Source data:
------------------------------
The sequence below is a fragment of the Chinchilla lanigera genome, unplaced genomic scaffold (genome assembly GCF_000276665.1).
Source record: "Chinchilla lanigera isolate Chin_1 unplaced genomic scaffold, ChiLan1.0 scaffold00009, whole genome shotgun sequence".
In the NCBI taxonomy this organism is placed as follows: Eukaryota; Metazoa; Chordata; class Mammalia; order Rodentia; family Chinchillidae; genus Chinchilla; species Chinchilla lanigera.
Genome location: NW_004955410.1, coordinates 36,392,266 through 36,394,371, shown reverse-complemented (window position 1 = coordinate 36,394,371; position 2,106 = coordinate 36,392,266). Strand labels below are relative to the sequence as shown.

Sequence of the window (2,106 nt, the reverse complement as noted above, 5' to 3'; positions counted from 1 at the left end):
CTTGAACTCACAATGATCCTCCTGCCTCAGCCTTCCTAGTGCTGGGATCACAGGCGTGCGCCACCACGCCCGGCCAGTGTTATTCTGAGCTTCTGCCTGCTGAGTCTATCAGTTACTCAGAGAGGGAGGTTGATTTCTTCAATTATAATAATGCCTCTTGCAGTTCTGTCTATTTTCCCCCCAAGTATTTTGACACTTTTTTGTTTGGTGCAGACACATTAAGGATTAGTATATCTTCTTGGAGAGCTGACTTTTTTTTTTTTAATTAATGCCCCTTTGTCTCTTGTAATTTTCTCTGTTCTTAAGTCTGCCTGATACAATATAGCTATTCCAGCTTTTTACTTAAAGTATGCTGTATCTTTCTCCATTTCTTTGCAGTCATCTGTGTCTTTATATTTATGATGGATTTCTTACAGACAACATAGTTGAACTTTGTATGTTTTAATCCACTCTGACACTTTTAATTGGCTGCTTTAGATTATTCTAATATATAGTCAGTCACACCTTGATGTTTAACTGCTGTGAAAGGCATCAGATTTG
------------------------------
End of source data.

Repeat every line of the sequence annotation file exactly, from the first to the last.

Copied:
The sequence below is a fragment of the Chinchilla lanigera genome, unplaced genomic scaffold (genome assembly GCF_000276665.1).
Source record: "Chinchilla lanigera isolate Chin_1 unplaced genomic scaffold, ChiLan1.0 scaffold00009, whole genome shotgun sequence".
In the NCBI taxonomy this organism is placed as follows: Eukaryota; Metazoa; Chordata; class Mammalia; order Rodentia; family Chinchillidae; genus Chinchilla; species Chinchilla lanigera.
Genome location: NW_004955410.1, coordinates 36,392,266 through 36,394,371, shown reverse-complemented (window position 1 = coordinate 36,394,371; position 2,106 = coordinate 36,392,266). Strand labels below are relative to the sequence as shown.

Sequence of the window (2,106 nt, the reverse complement as noted above, 5' to 3'; positions counted from 1 at the left end):
CTTGAACTCACAATGATCCTCCTGCCTCAGCCTTCCTAGTGCTGGGATCACAGGCGTGCGCCACCACGCCCGGCCAGTGTTATTCTGAGCTTCTGCCTGCTGAGTCTATCAGTTACTCAGAGAGGGAGGTTGATTTCTTCAATTATAATAATGCCTCTTGCAGTTCTGTCTATTTTCCCCCCAAGTATTTTGACACTTTTTTGTTTGGTGCAGACACATTAAGGATTAGTATATCTTCTTGGAGAGCTGACTTTTTTTTTTTTAATTAATGCCCCTTTGTCTCTTGTAATTTTCTCTGTTCTTAAGTCTGCCTGATACAATATAGCTATTCCAGCTTTTTACTTAAAGTATGCTGTATCTTTCTCCATTTCTTTGCAGTCATCTGTGTCTTTATATTTATGATGGATTTCTTACAGACAACATAGTTGAACTTTGTATGTTTTAATCCACTCTGACACTTTTAATTGGCTGCTTTAGATTATTCTAATATATAGTCAGTCACACCTTGATGTTTAACTGCTGTGAAAGGCATCAGATTTG